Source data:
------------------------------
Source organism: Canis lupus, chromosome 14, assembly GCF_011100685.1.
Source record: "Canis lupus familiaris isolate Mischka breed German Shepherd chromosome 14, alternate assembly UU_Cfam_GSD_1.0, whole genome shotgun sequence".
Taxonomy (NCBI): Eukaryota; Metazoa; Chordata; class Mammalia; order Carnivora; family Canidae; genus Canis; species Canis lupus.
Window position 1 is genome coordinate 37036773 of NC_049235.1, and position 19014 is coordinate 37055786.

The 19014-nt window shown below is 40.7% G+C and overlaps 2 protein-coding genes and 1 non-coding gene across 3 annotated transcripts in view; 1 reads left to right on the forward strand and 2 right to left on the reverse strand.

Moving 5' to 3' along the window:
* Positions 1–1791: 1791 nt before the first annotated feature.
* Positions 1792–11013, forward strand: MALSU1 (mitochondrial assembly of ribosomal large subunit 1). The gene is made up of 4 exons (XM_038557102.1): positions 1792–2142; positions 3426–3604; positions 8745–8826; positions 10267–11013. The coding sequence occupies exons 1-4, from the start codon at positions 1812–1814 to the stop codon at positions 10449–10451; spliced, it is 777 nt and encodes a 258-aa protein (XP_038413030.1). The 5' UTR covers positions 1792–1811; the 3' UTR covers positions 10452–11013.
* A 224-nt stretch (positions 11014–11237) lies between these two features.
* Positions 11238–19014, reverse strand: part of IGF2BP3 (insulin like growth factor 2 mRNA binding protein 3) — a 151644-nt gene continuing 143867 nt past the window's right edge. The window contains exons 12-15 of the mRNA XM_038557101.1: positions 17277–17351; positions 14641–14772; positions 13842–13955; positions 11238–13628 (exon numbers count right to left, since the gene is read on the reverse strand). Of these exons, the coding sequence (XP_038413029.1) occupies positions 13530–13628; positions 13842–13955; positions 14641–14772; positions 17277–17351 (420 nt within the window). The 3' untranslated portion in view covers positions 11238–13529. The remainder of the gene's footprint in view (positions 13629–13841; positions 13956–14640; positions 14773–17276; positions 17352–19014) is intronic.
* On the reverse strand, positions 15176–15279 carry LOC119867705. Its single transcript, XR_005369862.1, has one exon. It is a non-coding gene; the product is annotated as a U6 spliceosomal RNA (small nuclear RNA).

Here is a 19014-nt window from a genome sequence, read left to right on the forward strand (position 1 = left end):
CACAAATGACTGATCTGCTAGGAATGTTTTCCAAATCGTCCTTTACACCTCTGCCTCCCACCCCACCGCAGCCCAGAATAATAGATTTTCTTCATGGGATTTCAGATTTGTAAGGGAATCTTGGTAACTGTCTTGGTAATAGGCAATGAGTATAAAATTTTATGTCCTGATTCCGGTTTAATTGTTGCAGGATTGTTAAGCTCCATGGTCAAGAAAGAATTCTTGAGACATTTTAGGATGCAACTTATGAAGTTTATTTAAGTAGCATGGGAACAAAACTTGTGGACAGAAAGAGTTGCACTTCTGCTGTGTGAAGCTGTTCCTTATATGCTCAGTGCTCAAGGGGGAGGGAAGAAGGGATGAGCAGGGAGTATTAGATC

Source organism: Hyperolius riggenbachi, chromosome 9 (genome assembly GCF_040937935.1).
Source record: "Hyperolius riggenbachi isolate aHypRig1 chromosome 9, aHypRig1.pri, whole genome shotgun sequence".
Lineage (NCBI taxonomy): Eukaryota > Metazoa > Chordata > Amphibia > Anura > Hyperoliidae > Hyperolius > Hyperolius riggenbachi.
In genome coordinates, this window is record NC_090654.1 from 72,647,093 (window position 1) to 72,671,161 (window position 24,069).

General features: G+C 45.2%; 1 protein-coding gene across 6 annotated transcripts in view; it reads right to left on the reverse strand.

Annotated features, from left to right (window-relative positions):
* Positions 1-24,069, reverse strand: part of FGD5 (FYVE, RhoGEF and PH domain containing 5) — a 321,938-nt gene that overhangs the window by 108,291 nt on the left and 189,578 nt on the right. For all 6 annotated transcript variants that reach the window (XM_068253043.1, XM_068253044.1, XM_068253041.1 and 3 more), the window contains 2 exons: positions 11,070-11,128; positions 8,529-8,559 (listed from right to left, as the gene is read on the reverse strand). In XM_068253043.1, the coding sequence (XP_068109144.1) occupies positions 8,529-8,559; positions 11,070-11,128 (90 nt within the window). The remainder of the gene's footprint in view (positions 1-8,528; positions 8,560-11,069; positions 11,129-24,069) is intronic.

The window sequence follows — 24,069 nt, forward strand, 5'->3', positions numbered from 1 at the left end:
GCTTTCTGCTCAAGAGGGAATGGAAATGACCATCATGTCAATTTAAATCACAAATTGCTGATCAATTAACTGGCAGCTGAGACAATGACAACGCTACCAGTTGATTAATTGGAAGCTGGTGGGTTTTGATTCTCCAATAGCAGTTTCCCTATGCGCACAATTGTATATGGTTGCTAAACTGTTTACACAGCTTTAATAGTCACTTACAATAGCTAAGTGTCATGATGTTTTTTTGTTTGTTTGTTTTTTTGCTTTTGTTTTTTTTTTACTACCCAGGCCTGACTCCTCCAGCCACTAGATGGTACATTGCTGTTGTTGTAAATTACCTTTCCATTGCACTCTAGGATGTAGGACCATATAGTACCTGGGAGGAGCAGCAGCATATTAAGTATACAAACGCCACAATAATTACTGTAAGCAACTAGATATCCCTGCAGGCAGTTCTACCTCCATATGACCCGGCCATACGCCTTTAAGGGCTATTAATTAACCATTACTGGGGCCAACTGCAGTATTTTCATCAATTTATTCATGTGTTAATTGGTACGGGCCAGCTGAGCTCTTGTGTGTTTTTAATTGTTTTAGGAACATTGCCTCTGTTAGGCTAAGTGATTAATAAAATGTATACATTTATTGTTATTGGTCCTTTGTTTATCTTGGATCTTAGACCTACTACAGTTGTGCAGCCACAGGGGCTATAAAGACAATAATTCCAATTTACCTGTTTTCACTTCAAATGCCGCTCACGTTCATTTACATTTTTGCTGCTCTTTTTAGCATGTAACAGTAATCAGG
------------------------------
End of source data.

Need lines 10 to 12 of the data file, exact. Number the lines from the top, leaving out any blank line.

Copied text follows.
* Positions 11238–19014, reverse strand: part of IGF2BP3 (insulin like growth factor 2 mRNA binding protein 3) — a 151644-nt gene continuing 143867 nt past the window's right edge. The window contains exons 12-15 of the mRNA XM_038557101.1: positions 17277–17351; positions 14641–14772; positions 13842–13955; positions 11238–13628 (exon numbers count right to left, since the gene is read on the reverse strand). Of these exons, the coding sequence (XP_038413029.1) occupies positions 13530–13628; positions 13842–13955; positions 14641–14772; positions 17277–17351 (420 nt within the window). The 3' untranslated portion in view covers positions 11238–13529. The remainder of the gene's footprint in view (positions 13629–13841; positions 13956–14640; positions 14773–17276; positions 17352–19014) is intronic.
* On the reverse strand, positions 15176–15279 carry LOC119867705. Its single transcript, XR_005369862.1, has one exon. It is a non-coding gene; the product is annotated as a U6 spliceosomal RNA (small nuclear RNA).

Here is a 19014-nt window from a genome sequence, read left to right on the forward strand (position 1 = left end):